I don’t wear a watch in hospital. I count time by meals.
A nurse hands me a Milky Way bar after ECT.
I hold it in my lap; look at the wrapper with its stars
and swirls. My wheelchair zooms down corridors
back to the ward. ‘I can walk’ I say.
‘This way will be quicker’ says the nurse.
Crinkle cut chips and Caramello koalas
are the foods I crave most when mad.
Instead nurses come with tiny paper cups, stand
over me as I swallow the wafer, the tablet, the liquid,
whichever one it is that night. I don’t know what to do
with the wafer. I stick it in my mouth and before I know it,
it dissolves on my tongue like fairy floss.
A nurse shines
a torch into my face to see
if I am sleeping.
The light disappears and with it—
the nurse’s torch glow grin.
Has my illness made up
the expression on his face?
are few. My memories
have no soundtrack.
I do not hear
his footsteps retreating,
or the other patients sleeping.
I only see a demonic grin
in a dark ward.
How to Knit a Human
Loose threads replace my body.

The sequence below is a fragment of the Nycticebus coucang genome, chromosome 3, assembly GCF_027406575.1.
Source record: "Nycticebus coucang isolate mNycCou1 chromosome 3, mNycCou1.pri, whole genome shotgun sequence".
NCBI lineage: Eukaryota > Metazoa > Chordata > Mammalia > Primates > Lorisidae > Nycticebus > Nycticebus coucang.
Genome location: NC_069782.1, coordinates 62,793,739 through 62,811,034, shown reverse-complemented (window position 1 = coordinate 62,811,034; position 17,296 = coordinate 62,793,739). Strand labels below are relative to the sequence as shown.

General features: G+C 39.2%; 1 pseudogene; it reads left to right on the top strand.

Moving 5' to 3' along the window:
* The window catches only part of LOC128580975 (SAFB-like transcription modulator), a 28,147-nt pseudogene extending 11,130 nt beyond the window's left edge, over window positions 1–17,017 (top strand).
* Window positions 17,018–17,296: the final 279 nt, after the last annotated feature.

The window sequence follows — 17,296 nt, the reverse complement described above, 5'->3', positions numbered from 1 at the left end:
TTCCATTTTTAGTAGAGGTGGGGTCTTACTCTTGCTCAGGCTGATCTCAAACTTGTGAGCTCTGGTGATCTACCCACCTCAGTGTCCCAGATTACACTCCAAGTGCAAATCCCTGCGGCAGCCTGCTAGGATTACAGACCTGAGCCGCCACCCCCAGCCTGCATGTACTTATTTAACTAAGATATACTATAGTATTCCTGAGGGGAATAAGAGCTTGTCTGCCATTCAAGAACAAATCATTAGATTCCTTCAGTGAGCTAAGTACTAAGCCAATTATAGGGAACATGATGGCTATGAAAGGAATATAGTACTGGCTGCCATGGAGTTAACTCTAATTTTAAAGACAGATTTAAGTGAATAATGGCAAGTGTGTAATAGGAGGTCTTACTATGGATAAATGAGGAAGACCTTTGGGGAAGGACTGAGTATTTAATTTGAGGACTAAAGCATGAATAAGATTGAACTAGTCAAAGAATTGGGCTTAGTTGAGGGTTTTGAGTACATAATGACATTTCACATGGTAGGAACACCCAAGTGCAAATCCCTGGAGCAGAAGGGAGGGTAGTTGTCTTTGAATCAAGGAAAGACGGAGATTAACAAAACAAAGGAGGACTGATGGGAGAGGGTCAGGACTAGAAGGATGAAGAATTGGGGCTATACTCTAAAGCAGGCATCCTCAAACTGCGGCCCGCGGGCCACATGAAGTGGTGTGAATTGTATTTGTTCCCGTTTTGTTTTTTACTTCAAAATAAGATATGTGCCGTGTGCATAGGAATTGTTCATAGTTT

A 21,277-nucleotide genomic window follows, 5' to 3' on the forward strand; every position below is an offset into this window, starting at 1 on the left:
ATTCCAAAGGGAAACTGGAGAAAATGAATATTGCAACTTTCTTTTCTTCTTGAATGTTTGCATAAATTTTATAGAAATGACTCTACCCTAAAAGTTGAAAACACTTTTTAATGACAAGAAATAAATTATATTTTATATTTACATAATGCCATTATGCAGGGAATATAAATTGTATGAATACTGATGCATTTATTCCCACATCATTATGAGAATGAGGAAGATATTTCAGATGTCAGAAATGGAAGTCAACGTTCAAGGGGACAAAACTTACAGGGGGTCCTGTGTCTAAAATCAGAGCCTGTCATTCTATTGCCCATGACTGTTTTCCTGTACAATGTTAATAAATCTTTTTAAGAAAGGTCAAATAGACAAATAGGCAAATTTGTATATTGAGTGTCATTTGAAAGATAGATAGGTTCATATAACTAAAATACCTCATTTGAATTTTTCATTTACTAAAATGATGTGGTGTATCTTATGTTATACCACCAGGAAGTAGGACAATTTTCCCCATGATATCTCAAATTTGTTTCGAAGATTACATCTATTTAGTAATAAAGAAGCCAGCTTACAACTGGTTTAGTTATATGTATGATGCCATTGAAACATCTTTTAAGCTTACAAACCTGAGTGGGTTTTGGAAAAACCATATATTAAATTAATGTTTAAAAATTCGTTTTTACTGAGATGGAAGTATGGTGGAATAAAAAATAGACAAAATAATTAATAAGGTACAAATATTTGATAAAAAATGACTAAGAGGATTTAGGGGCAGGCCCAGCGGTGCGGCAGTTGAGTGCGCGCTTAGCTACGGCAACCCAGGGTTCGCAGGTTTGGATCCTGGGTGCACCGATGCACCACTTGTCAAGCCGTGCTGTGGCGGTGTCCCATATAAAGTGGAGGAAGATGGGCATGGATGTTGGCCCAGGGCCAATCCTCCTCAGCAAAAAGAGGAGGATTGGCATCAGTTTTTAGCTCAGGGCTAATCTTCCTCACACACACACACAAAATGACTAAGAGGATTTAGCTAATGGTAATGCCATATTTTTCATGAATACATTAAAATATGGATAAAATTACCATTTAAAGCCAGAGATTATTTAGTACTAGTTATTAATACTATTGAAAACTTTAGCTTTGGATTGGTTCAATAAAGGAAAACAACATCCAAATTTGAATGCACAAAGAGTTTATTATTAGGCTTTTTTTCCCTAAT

Frays appear unseen over time.
Threads unravel—gripped and pulled
by hundreds of invisible pincers.
Now I knit myself back into a human.
It’s hard work relearning the steps.
I get into a rhythm. The pattern is complex—
I drop a few stitches.
The holes form the gaps in my memory.
Anna Jacobson is a Brisbane based poet, writer, and artist. Her poetry has been published in literary journals including Cordite, Rabbit, Australian Poetry Journal, Tincture and Foam:e. She is one of The Red Room Company’s commissioned poets for ‘Poetry Object 2017’. In 2016 she was shortlisted for the Queensland Premier’s Young Writers and Publishers Award, the Scribe Nonfiction Prize and the University of Canberra Health Poetry Prize. She was shortlisted for the 2015 Arts Queensland Thomas Shapcott Poetry Prize. She has a Bachelor of Fine Arts (Creative Writing) from QUT and is currently undertaking her Master of Philosophy (Creative Practice), specialising in poetry at QUT. Read more from Anna at website.